While I’m not a big January Resolutions person–and I prefer to start my year on September 1st for the productivity boost–I do like setting a “theme” for the calendar year, something that I’ve been doing since 2014 (Year of Writing A Novel, eventually turning into Ashes) to help me focus as the months go by.
This year, as the big headline goes, is the year of trying to build an audience. I have no idea how one does that, of course, but it’s advice absolutely everyone has given me and everyone else so it’s time to attempt it. *rolls up sleeves*
As per usual, my method is to throw a handful of spaghetti at the wall and see what sticks. So I will be:
- investigating starting a podcast
- writing more fiction to submit and/or post to this here blag
- chopping up Creampuffs to post to Wattpad, likely a chapter a week
- committing to doing at least one open mic/convention/networking shindig a month
on top of:
- attempting to reach 200 fiction submissions/queries for the year.
Because I like to tend many fires at once, apparently.
One thing that occurred to me while doing last year’s Rejection Challenge was that, just like focusing on obtaining acceptances, collecting rejections is still dependent on other people’s decisions. There was nothing I could do to speed up the process when I felt antsy or when the deadline approached; there was little I could do period once the emails were sent. Some stories took months and months to get back to me, for the sake of one rejection; those made me the most anxious of all. If only people could reject me more speedily!
Don’t get me wrong, the Rejection Challenge was GREAT and I highly recommend it, especially to anyone just starting out. It definitely took the sting out of receiving a “no”. Like someone treating an allergy, I’ve built up a tolerance over repeated exposure, and while I still get sad from time to time–hopes still get raised, then dropped–it’s much less stressful than rejections from years passed and it takes much, much harsher letters/circumstances to even make a dent in my day. Very worth it.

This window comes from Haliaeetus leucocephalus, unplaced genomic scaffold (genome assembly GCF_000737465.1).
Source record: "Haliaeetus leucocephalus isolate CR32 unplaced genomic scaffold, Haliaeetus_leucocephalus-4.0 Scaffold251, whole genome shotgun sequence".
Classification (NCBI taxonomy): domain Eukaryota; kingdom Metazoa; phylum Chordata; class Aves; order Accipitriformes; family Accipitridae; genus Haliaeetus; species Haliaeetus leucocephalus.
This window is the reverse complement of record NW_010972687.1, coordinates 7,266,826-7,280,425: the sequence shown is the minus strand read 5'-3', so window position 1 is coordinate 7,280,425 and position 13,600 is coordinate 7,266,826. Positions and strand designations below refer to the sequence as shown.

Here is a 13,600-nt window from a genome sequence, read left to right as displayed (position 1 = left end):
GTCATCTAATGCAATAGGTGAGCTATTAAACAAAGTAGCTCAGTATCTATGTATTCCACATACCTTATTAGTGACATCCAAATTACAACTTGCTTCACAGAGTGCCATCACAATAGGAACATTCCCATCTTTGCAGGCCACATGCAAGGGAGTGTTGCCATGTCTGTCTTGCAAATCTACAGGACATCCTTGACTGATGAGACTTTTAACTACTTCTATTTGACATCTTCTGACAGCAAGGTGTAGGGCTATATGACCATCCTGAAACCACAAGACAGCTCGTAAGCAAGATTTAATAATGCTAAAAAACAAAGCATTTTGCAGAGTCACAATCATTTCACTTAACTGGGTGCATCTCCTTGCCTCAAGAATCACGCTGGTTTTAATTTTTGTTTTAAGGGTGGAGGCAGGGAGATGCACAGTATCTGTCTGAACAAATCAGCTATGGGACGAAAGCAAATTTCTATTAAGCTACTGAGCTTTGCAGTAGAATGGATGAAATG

But chasing rejections still puts the emphasis on what other people think of my work and something about that rubs me the wrong way. So for 2019 I’m gonna flip the problem to keep my eyes on my own work, and only worry about getting my stories out there. Two hundred subs! That’s about seventeen a month–shit, that’s like only four a week! That’s not so big! Right?
…*maybe* I need to write some more short stories.
That’s not a bad goal either. So along with twelve networking events by the end of 2019 I want to complete at least a dozen more short/sellable pieces. (I may include short, non-sellable, in-universe pieces in the total, see how the year progresses. Either way, I want to post fiction to the blag once a month.)
Hmm. I should probably get on the website redesign too. But that can probably wait until February…
I’m also dipping my toe in the Wattpad waters starting this week. I still love Creampuffs and I think other people will too, but I’ve heard from enough agents and small presses that they wouldn’t know how to start selling it, and I don’t think that’s a problem I can fix. I’ve got other projects to focus on selling, so I am happy to release Creampuffs into the wild. (Maybe “a farm where it can run around with other stories” is a better metaphor? “Creampuffs ran off to the woods to get married”? That’s what I was told when my pet rabbits disappeared, btw. I was 15 when I found out they’d escaped the hutch and been run over. We all know what those euphemisms means and Creampuffs is NOT DEAD it is simply pining for the fjords.)
….I’m getting off topic. My point is that I’d rather people enjoy Creampuffs for free than sell it to a micropress for a pittance and still have to do the same amount of work as self-publishing it. Wattpad looks like the best platform for it, although I haven’t ruled out Amazon/Kobo just yet.
The podcast is still in hypothetical stages, so I won’t go into that. Then there’s Blackout Odyssey… sent out my first three queries for it yesterday, which felt momentous at the time. My hopes are more tempered than last year, but they are still alive. Fingers crossed that BOO is more successful! It feels good to be working towards something again as opposed to passively waiting for rejections.
And last, but not least, Fletcher & Cooper is still mired in the creative swamp.
(It’s a normal part of the process so I am not too worried, except that I might end up staying in the swamp of despair until I figure out how to microwave a rat. Which is a metaphor for another day, by which I mean a blag post for next week.)
Lot of lines in the water/irons in the fire/balloons in the air/seeds… in the… earth? Sure. Let’s go for it. How is your 2019 starting?